“This Means War” fails to meet expectations

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“This Means War” has all the ingredients for a great film but falls short of its full potential.

Reese Witherspoon stars as Lauren Scott, a beautiful, blond consumer product tester who captures the hearts of two handsome CIA agents and best friends, FDR Foster, played by Chris Pine, and Tuck Henson, played by Tom Hardy.

Lauren’s best friend Trish, played by Chelsea Handler, signs up for online dating as Lauren to try to find her a date and ends up setting her up with Henson. After a wonderful night out, Lauren runs into Foster downtown and begins to develop interest in him as well.

Despite Lauren’s reluctance, Trish convinces her that she needs to take advantage of the opportunity and continue dating both guys after being single for so long.

The two men of interest could not be any more different. Foster enjoys living a fun and spontaneous life of a thriving bachelor while Henson lives a much calmer life, balancing work with family as he attempts to stay involved in the lives of his young son and ex-wife.

The two friends have no idea they are falling for the same woman until one day at work they decide to show each other a picture of their love interests and are shocked to see two identical photos.

Despite the awkwardness of the situation at hand, the two long-time friends set some ground rules and decide that they will not let the situation come between them, finally agreeing that they will both continue to pursue Lauren, saying, “May the best man win.”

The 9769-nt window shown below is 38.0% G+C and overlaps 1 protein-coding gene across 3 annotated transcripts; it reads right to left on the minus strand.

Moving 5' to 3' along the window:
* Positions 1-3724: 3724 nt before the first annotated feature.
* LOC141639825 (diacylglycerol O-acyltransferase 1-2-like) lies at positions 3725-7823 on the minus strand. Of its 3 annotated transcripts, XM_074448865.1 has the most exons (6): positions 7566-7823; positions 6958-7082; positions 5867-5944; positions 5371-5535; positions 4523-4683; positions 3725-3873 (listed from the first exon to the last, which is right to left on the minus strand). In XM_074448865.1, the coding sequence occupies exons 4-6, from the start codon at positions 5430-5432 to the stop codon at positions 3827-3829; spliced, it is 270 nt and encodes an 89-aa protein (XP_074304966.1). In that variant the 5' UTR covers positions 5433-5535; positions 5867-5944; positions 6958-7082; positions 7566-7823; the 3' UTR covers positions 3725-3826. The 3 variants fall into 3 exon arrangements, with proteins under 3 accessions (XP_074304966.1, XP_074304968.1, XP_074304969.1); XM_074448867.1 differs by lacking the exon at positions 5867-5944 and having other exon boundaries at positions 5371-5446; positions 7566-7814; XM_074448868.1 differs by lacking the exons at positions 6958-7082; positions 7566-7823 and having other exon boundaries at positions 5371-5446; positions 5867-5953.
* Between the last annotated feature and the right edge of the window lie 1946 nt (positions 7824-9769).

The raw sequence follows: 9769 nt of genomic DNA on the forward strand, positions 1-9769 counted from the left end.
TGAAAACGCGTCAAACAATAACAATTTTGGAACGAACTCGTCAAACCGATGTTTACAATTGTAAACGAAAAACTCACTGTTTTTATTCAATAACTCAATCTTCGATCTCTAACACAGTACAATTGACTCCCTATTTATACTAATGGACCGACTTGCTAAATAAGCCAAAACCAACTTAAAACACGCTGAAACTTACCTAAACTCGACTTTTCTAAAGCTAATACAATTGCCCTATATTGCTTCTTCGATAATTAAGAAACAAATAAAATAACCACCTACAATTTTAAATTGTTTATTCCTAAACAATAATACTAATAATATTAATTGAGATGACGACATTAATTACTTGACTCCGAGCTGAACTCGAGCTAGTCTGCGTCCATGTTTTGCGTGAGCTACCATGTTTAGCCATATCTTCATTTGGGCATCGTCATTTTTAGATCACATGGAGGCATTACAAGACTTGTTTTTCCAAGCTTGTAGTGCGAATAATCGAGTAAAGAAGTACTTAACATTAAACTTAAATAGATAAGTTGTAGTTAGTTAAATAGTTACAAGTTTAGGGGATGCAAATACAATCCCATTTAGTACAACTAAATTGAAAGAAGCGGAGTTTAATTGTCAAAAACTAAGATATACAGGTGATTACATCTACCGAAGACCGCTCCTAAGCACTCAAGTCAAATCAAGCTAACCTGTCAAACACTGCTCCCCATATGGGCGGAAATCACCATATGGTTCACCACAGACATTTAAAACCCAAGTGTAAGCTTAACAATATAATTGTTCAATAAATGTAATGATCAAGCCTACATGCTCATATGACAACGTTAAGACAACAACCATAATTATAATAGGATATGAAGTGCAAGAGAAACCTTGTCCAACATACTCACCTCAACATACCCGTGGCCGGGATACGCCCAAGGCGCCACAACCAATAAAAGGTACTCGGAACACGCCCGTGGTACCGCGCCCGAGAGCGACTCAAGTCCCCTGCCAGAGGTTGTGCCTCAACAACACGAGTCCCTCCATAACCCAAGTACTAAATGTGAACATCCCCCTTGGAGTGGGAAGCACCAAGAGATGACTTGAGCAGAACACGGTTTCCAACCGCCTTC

Although Lauren is unaware of the friendship between the men, the guilt of simultaneously dating two people soon strikes her, and she decides to spend one more week dating both guys in an effort to make her decision of who she wants to keep in her life.

From here, the story picks up as the two men use and abuse their CIA training and resources to find out more about Lauren and sabotage each other’s relationship with her. This eventually leads to an all-out war between the two friends to keep Lauren’s heart.

Preoccupied by trying to win over the girl, the men neglect their CIA duties and end up finding themselves in a tight situation as a former target is after them. Because of this, Lauren finds herself in the midst of intense CIA action and, in the heat of a life-or-death situation, the danger forces her to finally make a decision as to who she truly loves.

The combination of action and romance sets out to appeal to all audiences, from the hopeless romantic to the action/adventure junkie. It appears to be the perfect date movie, but neither theme goes in-depth enough to satisfy, making it difficult for either type of movie enthusiast to become fully engaged in the film.

Though not graphic, the film also portrays small clips of unnecessary sexual content and morally unsound, shallow and confusing messages to the audience.

The film was not terrible, but spending money to go see this film on the big screen is not worth it.

Waiting until a rainy day when the film comes to DVD will be much cheaper, and without many incredibly high expectations may prove to be the best bet to avoid disappointment. Though slightly humorous, romantic and entertaining, “This Means War” won’t be up for Movie of the Year any time soon.

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